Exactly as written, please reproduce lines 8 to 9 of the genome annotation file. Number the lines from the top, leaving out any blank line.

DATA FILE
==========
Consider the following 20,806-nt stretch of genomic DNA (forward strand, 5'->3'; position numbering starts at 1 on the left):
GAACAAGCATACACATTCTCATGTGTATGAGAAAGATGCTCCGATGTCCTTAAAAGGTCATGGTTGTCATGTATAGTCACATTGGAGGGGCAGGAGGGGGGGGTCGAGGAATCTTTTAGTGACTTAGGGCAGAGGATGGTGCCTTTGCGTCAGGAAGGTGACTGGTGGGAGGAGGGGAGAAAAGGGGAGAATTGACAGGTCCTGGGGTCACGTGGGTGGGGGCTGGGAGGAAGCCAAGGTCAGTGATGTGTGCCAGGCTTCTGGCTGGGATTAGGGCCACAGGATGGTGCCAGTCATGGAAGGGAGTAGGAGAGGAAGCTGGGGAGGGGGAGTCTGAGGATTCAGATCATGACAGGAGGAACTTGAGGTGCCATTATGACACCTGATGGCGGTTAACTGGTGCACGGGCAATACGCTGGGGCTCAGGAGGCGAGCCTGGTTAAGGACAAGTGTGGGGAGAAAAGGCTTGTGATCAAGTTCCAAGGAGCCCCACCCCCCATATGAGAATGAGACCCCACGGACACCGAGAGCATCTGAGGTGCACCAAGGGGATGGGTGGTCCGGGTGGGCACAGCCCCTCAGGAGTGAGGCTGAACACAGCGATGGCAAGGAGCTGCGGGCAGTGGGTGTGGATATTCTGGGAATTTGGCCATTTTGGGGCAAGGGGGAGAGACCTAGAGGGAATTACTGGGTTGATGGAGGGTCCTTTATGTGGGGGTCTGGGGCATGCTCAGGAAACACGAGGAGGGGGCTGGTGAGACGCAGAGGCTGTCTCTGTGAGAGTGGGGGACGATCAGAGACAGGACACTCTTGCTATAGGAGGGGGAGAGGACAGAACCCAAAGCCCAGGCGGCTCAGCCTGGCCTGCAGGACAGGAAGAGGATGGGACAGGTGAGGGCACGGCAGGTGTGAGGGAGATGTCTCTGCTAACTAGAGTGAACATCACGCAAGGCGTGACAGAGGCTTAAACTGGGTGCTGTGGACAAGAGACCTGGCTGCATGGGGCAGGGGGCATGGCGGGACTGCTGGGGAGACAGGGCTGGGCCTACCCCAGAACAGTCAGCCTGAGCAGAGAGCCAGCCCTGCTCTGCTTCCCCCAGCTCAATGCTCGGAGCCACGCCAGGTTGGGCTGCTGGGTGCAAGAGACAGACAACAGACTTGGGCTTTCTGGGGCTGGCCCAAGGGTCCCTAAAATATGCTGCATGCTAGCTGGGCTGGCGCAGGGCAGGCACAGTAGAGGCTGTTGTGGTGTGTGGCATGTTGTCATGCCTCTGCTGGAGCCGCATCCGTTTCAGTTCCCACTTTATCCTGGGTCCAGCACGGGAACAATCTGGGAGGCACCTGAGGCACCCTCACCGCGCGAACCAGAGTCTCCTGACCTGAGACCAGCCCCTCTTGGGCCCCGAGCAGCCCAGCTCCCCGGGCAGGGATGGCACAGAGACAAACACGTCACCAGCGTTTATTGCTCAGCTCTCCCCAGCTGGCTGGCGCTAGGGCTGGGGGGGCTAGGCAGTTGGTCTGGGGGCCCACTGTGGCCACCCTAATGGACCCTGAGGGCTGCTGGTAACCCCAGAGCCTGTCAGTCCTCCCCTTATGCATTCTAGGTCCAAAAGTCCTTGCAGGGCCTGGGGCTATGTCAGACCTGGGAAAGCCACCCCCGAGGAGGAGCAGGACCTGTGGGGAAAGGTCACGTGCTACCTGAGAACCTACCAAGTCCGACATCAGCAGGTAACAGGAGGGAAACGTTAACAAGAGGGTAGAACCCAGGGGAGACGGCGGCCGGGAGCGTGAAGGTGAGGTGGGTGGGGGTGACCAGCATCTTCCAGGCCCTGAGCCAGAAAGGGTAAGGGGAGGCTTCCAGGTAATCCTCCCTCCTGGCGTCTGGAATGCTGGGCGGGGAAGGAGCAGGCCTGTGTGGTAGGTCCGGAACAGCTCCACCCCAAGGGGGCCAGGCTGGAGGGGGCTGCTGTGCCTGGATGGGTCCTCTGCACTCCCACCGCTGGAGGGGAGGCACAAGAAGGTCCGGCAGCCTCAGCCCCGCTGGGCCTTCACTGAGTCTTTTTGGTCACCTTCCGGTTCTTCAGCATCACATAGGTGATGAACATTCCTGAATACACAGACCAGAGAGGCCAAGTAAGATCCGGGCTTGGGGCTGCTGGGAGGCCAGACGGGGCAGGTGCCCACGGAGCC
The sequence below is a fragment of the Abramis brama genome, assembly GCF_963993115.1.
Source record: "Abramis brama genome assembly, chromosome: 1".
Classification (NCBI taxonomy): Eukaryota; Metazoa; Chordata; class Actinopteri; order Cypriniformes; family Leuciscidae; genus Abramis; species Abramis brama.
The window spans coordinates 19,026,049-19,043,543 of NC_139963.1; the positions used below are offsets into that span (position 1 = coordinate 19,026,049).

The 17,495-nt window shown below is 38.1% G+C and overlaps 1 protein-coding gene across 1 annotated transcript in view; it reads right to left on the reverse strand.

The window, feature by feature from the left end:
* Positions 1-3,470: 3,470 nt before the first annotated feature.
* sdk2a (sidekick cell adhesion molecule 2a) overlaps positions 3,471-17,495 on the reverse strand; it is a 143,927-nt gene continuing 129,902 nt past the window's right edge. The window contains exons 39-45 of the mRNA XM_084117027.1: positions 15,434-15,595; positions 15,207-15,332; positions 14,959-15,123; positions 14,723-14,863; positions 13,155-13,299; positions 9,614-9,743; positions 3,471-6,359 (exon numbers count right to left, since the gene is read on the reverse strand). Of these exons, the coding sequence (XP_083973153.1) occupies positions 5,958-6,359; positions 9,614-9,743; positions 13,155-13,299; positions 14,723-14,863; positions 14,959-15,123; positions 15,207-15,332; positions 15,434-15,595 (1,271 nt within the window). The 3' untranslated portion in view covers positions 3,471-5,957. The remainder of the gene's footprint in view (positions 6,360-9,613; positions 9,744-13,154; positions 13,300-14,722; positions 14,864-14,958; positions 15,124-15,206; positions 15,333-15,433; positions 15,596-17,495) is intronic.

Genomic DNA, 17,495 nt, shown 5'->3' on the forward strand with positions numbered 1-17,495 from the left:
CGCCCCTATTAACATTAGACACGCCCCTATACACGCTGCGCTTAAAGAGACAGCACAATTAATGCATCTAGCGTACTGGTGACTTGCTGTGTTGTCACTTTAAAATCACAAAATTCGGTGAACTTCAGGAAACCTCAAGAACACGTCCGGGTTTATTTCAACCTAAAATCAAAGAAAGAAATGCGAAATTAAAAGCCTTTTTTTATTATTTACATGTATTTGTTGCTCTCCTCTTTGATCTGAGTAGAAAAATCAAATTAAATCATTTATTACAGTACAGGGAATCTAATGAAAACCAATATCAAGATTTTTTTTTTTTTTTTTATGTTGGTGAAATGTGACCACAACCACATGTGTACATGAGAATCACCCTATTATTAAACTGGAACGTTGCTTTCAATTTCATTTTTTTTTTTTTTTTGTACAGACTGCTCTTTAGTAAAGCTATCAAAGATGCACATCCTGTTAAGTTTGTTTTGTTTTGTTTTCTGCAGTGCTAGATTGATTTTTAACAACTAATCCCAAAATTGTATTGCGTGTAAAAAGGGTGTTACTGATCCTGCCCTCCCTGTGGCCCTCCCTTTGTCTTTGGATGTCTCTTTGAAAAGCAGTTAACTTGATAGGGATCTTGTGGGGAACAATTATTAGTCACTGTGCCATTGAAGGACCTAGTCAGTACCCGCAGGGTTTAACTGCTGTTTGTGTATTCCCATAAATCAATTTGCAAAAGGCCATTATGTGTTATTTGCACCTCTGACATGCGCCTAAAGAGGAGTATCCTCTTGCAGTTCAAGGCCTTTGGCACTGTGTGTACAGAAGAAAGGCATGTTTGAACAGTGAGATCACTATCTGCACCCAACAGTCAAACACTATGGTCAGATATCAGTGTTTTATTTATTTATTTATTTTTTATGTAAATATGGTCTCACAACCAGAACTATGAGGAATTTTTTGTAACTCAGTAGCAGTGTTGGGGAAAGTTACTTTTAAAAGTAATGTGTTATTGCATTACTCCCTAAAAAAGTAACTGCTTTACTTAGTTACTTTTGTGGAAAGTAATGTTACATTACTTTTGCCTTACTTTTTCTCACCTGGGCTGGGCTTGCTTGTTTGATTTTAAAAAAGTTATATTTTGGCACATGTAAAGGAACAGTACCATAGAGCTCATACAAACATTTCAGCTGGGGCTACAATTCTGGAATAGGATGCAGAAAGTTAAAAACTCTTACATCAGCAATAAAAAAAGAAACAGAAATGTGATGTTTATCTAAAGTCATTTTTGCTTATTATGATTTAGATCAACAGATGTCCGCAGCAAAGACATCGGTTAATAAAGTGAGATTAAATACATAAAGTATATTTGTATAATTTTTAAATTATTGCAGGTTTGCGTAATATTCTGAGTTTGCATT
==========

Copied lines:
The window, feature by feature from the left end:
* Positions 1-3,470: 3,470 nt before the first annotated feature.